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Why Chinese Censors Banned 'Ferrari' From Internet Search

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Reports are coming in of a fatal crash in Beijing involving a Ferrari 458 Italia Spyder with three inside. The car's driver, who may be the son of one of China's leading Communist Party members, was killed. Now the government is apparently trying to hush it up, going so far as to ban the word "Ferrari" from online searches. UPDATE!


Yes, you read that right. Three injuries from a two-person car. The incident happened yesterday and involved a driver in a black Ferrari 458 with two women in the car with him, according to a report from NTD.

NTD also says Chinese censors are restricting access to this story and speculate it's because the driver is the illegitimate son of Politburo Standing Committee Member Jia Qinglin. Sure enough, there are reports from slightly more credible sources that details of the crash are being deleted from the web and the word "Ferrari" is being censored from online searches. It sort of looks bad for the son of a civil servant to have that much money.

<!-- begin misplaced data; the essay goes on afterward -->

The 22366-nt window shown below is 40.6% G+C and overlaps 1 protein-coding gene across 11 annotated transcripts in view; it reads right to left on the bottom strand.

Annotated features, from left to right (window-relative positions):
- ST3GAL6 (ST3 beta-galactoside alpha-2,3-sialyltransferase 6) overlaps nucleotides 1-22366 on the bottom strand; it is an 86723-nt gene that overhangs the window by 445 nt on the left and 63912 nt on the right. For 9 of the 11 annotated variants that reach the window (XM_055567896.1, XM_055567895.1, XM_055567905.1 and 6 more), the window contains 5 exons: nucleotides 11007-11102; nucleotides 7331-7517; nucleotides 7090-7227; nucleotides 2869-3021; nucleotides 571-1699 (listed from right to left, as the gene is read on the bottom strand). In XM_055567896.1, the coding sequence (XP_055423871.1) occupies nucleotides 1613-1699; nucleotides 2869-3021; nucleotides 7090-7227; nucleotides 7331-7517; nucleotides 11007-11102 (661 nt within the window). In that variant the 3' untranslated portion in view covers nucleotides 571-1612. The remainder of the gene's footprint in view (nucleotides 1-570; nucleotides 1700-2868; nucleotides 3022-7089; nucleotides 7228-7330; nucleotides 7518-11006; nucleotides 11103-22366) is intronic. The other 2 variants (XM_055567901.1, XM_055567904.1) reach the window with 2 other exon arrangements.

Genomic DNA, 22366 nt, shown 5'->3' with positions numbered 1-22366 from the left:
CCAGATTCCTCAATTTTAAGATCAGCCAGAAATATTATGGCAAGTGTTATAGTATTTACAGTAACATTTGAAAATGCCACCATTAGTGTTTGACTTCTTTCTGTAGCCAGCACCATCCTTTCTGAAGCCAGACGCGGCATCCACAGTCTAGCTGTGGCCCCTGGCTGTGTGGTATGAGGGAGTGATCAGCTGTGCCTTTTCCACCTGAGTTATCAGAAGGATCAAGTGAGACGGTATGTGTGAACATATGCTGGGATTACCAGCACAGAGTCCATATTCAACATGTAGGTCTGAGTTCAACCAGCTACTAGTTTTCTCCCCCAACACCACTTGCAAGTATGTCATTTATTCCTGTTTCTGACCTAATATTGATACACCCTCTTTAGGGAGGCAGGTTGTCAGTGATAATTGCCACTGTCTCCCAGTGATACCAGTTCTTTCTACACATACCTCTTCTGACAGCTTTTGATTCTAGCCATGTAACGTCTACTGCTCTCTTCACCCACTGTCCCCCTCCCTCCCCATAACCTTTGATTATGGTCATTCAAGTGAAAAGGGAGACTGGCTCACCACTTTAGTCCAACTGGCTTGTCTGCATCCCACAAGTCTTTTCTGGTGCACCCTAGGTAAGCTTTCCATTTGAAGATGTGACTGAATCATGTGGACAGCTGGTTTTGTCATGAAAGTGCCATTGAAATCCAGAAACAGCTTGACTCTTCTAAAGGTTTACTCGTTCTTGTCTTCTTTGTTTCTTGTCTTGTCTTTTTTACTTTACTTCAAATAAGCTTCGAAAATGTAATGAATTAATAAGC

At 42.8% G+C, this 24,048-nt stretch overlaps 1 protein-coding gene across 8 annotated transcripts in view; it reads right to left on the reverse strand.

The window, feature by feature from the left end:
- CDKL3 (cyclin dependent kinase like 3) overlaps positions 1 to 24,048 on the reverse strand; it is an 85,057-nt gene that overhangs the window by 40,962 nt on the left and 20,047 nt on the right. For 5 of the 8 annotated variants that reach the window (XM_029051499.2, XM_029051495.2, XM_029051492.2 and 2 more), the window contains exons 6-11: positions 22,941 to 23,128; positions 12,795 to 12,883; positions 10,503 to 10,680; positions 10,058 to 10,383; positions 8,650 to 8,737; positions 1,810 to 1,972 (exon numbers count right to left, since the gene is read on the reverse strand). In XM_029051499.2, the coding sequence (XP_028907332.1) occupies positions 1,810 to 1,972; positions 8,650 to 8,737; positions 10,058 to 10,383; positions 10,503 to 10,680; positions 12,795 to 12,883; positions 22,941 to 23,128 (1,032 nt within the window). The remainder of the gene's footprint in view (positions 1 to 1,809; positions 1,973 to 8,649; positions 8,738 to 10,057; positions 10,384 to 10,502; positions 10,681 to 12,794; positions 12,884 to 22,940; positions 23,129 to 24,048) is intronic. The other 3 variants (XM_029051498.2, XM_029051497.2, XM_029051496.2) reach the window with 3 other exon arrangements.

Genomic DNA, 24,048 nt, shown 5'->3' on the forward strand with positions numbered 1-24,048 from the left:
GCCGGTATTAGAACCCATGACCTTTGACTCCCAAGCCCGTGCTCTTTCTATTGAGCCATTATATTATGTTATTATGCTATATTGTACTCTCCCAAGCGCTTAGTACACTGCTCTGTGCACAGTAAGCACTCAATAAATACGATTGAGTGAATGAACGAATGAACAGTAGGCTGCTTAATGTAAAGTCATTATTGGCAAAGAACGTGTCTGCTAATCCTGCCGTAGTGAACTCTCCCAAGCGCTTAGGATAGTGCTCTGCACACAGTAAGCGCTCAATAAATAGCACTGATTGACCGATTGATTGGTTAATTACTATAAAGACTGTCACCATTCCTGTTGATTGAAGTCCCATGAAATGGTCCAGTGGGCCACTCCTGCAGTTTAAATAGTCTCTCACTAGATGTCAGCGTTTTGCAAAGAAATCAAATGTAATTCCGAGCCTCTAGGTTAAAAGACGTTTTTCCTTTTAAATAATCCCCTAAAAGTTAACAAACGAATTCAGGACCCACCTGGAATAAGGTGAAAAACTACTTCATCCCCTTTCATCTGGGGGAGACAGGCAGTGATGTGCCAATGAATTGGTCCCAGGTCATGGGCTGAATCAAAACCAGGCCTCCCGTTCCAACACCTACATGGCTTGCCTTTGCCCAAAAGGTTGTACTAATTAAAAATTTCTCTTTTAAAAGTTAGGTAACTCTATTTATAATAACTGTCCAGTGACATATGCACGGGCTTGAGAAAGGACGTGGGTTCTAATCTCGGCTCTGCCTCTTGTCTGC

Perhaps most intriguingly of all, as The Atlantic's James Fallows points out, is that a story about a possible cover-up appeared in an official Chinese state publication meant for U.S. consumption.

It is like Fox News undertaking an expose of Bush v. Gore or the business interests of Clarence Thomas's wife. This is at face value brave, possibly reckless, and without doubt extremely interesting.

Whoever the driver was, other reports confirm there were three in the car and photos show just how mangled the car is. All passengers were ejected and the young driver of the Ferrari was apparently killed instantly while the passengers were seriously injured.

Apparently, Chinese censors and Ferrari PR have a lot in common.


UPDATE Chinese censors are known to change search terms that are banned, here's a spreadsheet of banned terms from China Digital Times showing "Ferrari" and other related terms that were deleted during that period from at least one popular Chinese web portal. As commenters note, the terms don't appear to be blocked anymore.

(Hat tip to G.Goo!)

Photo Credit: CPB